AICPA Sends Tax Reform Recommendations to Senate Finance Committee Chairman Hatch

July 18, 2017

Washington, D.C. (July 18, 2017) – The American Institute of CPAs (AICPA) submitted tax reform recommendations to Senate Finance Committee Chairman Orrin Hatch (R-Utah) on July 17 in response to his June 16 call for suggestions from stakeholders.

The AICPA’s recommendations cover a broad array of topics related to taxes on individuals, families and tax administration, businesses, savings and investments, and the international tax system, which are the four issue areas on which Chairman Hatch requested suggestions. The AICPA submitted a letter for each area. 

Overall, the AICPA emphasized in its letters the need for a “tax system that is administrable, stimulates economic growth, has minimal compliance costs, and allows taxpayers to understand their tax obligations.”  These features of a tax system are achievable, the AICPA wrote, if principles of good tax policy as outlined in the AICPA’s Guiding Principles for Good Tax Policy: A Framework for Evaluating Tax Proposals, are considered in the design of the system.

The AICPA’s key issues for each of Chairman Hatch’s areas are listed below:

Individuals, Families and Tax Administration  

  • Simplified income tax rate structure
  • Education incentives
  • “Kiddie Tax” rules
  • Identity theft and tax fraud
  • Permanent disaster relief
  • Tax administration

Savings and Investments

  • Limit the number of employee contributory retirement plans
  • Eliminate the top-heavy rules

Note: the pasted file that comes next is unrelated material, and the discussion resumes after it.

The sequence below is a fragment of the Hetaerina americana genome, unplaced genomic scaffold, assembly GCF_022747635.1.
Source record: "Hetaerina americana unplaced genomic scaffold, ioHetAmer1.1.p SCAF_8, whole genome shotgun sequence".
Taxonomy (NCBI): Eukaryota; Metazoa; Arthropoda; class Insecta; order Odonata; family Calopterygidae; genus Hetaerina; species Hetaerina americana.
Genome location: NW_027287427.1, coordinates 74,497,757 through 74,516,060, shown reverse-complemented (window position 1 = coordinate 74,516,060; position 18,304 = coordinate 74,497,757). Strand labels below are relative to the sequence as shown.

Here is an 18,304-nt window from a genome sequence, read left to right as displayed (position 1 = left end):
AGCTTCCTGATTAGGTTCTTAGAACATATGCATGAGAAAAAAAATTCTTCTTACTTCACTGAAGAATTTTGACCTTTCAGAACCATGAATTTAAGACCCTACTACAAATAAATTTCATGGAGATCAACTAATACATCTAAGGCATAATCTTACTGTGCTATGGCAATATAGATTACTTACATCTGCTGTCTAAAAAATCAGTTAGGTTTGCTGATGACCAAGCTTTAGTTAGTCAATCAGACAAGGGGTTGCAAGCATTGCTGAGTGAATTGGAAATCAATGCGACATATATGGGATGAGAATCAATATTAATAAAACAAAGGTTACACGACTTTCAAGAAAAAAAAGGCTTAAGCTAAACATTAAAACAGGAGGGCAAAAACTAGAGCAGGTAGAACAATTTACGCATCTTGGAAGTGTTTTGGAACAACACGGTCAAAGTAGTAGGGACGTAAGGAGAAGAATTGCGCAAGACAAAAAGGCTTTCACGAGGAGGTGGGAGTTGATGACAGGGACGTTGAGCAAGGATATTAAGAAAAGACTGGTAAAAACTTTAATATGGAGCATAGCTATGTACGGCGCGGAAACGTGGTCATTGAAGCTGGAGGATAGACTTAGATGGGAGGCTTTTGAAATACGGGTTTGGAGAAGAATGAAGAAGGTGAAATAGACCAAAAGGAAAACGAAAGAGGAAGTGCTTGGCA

• Create a uniform rule regarding the determination of investment in the contract for retirement distributions
  • Create a uniform attribution rule
  • Create a uniform definition of owners
  • Change the required minimum distribution rules
  • Create uniform rules for early withdrawal penalties
  • Modify the hardship withdrawal rules
  • Mitigate penalties related to automatic enrollment requirements

Business Income Tax

  • Cash method of accounting
  • Tax rates for pass-through entities
  • Distinguishing compensation income
  • Limitation on interest expense deduction
  • Definition of “compensation”
  • Net operating losses
  • Increase in expensing of startup expenditures
  • Alternative minimum tax repeal
  • Mobile workforce
  • Civil tax penalties
  • IRS deadlines related to disasters
  • Other business income tax issues

International Tax System

  • Transition to a territorial tax system for corporate business income
  • Develop effective anti-base erosion provisions
  • Retain and strengthen the subpart F provisions
  • Establish fair, equitable and administrable deemed repatriation procedures
  • Consolidate and simplify foreign information reporting requirements
  • Provide parity in the treatment of similar foreign and domestic tax-deferred savings accounts